Founder Brain Smith is also a STACK.com and Yahoo Sports expert contributor. Find all of his articles here.
Following his collegiate and professional baseball career, Brian Smith has spent over nine years coaching at every level of collegiate baseball—D-I, D-II, D-III, NAIA and JUCO. He received his Master's degree in Sports Science with a concentration in Sports Management through the United States Sports Academy. He is certified as a High School Strength and Conditioning Coach through the IYCA (International Youth Conditioning Association) and as a Strength and Conditioning Specialist through the NSCA (National Strength & Conditioning Association). He also holds an FMS (Functional Movement Screen) certification. Smith previously worked as an associate scout with the Tampa Bay Rays. He has helped over 75 amateur athletes reach the collegiate and/or professional level.
Every player wearing a glove is a fielder! Communication is the way that everyone knows who will catch the ball. We teach players to want the ball; it is “your” ball until a teammate calls you off the play.
How do you learn to get a jump on the ball? When the ball is hit, each infielder should take two steps towards the ball (even if the ball is not hit to you). Outfielders should take three hard steps towards the ball (even if the ball is not hit to you). If the ball is hit to you, then the player will catch the baseball. While running to the ball, the fielder must run on the balls of the feet so that the baseball stays on the same visual plane. If a player runs on the heels of the feet, the ball will appear to bounce, making it more difficult to judge.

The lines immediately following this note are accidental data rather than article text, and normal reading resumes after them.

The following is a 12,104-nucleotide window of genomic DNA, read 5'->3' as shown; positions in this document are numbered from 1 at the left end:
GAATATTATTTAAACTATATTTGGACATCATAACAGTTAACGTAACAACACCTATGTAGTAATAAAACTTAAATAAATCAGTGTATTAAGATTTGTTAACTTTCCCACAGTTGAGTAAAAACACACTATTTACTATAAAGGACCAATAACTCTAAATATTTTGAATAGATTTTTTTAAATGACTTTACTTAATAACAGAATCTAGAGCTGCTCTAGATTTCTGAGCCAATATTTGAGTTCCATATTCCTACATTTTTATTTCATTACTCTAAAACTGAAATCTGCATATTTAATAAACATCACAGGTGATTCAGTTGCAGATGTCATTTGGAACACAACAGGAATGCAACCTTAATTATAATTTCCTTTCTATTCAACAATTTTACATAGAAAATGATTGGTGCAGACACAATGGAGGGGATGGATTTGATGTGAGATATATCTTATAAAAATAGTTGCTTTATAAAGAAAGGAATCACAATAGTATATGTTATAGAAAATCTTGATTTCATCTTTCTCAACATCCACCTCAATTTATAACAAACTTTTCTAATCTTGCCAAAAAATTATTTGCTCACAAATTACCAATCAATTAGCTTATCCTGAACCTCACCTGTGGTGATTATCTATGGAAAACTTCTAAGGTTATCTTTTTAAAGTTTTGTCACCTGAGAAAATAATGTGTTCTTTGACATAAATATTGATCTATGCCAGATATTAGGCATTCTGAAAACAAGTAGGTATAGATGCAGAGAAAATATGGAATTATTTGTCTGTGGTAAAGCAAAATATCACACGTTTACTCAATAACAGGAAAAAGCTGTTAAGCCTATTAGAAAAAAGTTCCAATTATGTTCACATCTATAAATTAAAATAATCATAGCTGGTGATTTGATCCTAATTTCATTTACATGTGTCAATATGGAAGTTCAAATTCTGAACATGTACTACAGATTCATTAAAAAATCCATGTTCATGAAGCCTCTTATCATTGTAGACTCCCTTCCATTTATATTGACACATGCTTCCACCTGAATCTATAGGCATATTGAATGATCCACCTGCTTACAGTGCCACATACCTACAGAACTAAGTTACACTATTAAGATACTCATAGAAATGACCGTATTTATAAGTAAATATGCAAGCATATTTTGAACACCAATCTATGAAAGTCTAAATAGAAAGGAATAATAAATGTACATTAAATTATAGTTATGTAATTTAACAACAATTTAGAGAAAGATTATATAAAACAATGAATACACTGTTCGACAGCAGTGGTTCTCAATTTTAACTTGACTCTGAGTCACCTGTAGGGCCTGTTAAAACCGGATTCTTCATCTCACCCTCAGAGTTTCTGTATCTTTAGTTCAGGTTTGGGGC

Ready position: All eight fielders (catcher excluded) will get to the “ready position” each time that the ball is in the hitting zone. The ready position is simply getting to the athletic position, ready to go in any way that the ball determines we need to go.
The ready position for Cal Ripken Jr. is pictured above, notice that his feet are in the air and coming down as the ball is in the hitting zone. This is the picture that we want all players in as the ball is entering the hitting zone.
Each player should know what the he or she is going to do with the ball on every pitch because it could be hit to that player at any time. If the player knows what do on each pitch, the player will be ready to play. The player should expect the ball each and every time. I ask the staff to call out players’ names and catchers to call out players’ names to get them ready! When players hear their names called by a coach, the players get immediately focused.